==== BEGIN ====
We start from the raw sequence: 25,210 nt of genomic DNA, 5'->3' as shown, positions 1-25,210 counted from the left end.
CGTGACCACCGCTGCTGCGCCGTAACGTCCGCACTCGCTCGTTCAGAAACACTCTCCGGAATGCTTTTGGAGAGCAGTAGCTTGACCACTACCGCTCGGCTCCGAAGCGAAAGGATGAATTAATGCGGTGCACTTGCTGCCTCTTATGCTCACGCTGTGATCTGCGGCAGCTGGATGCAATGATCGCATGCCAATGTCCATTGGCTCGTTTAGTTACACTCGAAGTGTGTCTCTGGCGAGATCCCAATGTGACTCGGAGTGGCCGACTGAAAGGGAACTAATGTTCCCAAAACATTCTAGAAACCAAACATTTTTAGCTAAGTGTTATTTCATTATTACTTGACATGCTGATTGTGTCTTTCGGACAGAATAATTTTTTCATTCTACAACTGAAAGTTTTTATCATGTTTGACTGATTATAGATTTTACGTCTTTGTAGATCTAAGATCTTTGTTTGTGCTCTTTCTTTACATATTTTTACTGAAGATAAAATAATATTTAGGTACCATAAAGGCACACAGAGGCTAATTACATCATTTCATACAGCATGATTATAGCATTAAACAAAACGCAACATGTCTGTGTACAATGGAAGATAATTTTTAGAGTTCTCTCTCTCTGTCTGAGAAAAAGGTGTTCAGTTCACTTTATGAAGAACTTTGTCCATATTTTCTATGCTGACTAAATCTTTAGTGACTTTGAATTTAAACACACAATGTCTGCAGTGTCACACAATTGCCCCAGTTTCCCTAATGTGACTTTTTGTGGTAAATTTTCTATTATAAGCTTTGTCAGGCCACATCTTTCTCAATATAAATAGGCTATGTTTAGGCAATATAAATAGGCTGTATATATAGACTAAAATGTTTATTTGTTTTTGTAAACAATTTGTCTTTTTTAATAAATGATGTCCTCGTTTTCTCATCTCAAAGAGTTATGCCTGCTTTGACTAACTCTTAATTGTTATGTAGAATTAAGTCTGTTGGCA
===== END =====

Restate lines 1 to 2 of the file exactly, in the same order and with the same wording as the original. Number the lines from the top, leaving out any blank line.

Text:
We start from the raw sequence: 25,210 nt of genomic DNA, 5'->3' as shown, positions 1-25,210 counted from the left end.
CGTGACCACCGCTGCTGCGCCGTAACGTCCGCACTCGCTCGTTCAGAAACACTCTCCGGAATGCTTTTGGAGAGCAGTAGCTTGACCACTACCGCTCGGCTCCGAAGCGAAAGGATGAATTAATGCGGTGCACTTGCTGCCTCTTATGCTCACGCTGTGATCTGCGGCAGCTGGATGCAATGATCGCATGCCAATGTCCATTGGCTCGTTTAGTTACACTCGAAGTGTGTCTCTGGCGAGATCCCAATGTGACTCGGAGTGGCCGACTGAAAGGGAACTAATGTTCCCAAAACATTCTAGAAACCAAACATTTTTAGCTAAGTGTTATTTCATTATTACTTGACATGCTGATTGTGTCTTTCGGACAGAATAATTTTTTCATTCTACAACTGAAAGTTTTTATCATGTTTGACTGATTATAGATTTTACGTCTTTGTAGATCTAAGATCTTTGTTTGTGCTCTTTCTTTACATATTTTTACTGAAGATAAAATAATATTTAGGTACCATAAAGGCACACAGAGGCTAATTACATCATTTCATACAGCATGATTATAGCATTAAACAAAACGCAACATGTCTGTGTACAATGGAAGATAATTTTTAGAGTTCTCTCTCTCTGTCTGAGAAAAAGGTGTTCAGTTCACTTTATGAAGAACTTTGTCCATATTTTCTATGCTGACTAAATCTTTAGTGACTTTGAATTTAAACACACAATGTCTGCAGTGTCACACAATTGCCCCAGTTTCCCTAATGTGACTTTTTGTGGTAAATTTTCTATTATAAGCTTTGTCAGGCCACATCTTTCTCAATATAAATAGGCTATGTTTAGGCAATATAAATAGGCTGTATATATAGACTAAAATGTTTATTTGTTTTTGTAAACAATTTGTCTTTTTTAATAAATGATGTCCTCGTTTTCTCATCTCAAAGAGTTATGCCTGCTTTGACTAACTCTTAATTGTTATGTAGAATTAAGTCTGTTGGCA